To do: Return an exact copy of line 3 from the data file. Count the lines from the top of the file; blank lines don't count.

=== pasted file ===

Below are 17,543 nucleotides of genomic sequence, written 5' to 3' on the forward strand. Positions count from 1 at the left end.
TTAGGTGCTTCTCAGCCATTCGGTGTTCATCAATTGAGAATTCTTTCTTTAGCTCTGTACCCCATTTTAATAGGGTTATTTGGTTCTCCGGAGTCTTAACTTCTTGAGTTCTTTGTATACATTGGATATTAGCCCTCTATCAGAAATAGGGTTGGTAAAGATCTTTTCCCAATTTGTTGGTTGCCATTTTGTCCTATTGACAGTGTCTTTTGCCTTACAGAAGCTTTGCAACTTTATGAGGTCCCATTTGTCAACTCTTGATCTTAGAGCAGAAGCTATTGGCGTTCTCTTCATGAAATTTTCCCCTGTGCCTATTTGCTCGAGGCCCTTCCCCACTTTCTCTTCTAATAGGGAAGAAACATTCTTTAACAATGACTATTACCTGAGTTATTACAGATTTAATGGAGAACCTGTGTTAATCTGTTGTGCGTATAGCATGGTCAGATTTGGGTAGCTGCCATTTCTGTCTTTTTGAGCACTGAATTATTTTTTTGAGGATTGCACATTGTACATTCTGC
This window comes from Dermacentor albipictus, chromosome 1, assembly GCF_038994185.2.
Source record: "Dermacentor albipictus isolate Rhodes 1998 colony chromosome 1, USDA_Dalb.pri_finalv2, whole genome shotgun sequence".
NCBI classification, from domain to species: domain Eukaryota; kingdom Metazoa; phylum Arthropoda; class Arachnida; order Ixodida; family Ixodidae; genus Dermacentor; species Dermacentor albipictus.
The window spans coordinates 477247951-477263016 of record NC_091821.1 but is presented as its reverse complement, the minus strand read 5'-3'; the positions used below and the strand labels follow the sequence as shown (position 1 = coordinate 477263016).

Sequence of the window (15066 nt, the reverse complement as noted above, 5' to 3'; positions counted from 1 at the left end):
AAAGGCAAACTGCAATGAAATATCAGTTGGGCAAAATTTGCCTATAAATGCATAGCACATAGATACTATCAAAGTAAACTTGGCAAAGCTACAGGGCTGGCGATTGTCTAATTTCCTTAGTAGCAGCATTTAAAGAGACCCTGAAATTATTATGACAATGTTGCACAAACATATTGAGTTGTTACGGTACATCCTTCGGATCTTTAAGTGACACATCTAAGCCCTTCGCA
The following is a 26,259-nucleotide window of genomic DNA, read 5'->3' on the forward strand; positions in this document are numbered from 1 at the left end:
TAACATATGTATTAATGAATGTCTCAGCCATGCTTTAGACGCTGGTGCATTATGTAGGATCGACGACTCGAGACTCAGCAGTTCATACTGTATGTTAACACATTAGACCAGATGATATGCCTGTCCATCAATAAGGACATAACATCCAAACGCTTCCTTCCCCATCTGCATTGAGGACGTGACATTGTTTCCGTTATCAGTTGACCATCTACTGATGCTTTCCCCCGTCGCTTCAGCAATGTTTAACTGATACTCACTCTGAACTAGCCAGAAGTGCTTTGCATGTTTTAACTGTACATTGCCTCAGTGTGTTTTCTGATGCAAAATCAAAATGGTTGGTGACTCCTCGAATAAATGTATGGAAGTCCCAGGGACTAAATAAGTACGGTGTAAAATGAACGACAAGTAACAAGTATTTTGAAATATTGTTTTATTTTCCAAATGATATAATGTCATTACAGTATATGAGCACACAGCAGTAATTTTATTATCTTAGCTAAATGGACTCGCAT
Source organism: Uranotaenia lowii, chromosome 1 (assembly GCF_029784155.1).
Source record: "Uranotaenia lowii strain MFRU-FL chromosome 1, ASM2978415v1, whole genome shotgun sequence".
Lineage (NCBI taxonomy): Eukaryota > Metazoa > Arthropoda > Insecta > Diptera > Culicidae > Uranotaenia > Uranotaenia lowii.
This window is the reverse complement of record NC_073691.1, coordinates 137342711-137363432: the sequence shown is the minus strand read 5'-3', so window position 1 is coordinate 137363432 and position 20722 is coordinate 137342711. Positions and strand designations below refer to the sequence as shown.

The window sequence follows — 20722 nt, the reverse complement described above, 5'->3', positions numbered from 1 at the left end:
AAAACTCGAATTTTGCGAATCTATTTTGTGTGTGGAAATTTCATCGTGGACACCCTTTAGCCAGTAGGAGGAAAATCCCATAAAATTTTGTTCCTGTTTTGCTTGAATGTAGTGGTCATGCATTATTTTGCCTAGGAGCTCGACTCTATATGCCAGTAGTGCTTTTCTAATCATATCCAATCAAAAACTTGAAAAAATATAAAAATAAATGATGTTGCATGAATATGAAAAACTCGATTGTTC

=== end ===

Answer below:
This window comes from Dermacentor albipictus, chromosome 1, assembly GCF_038994185.2.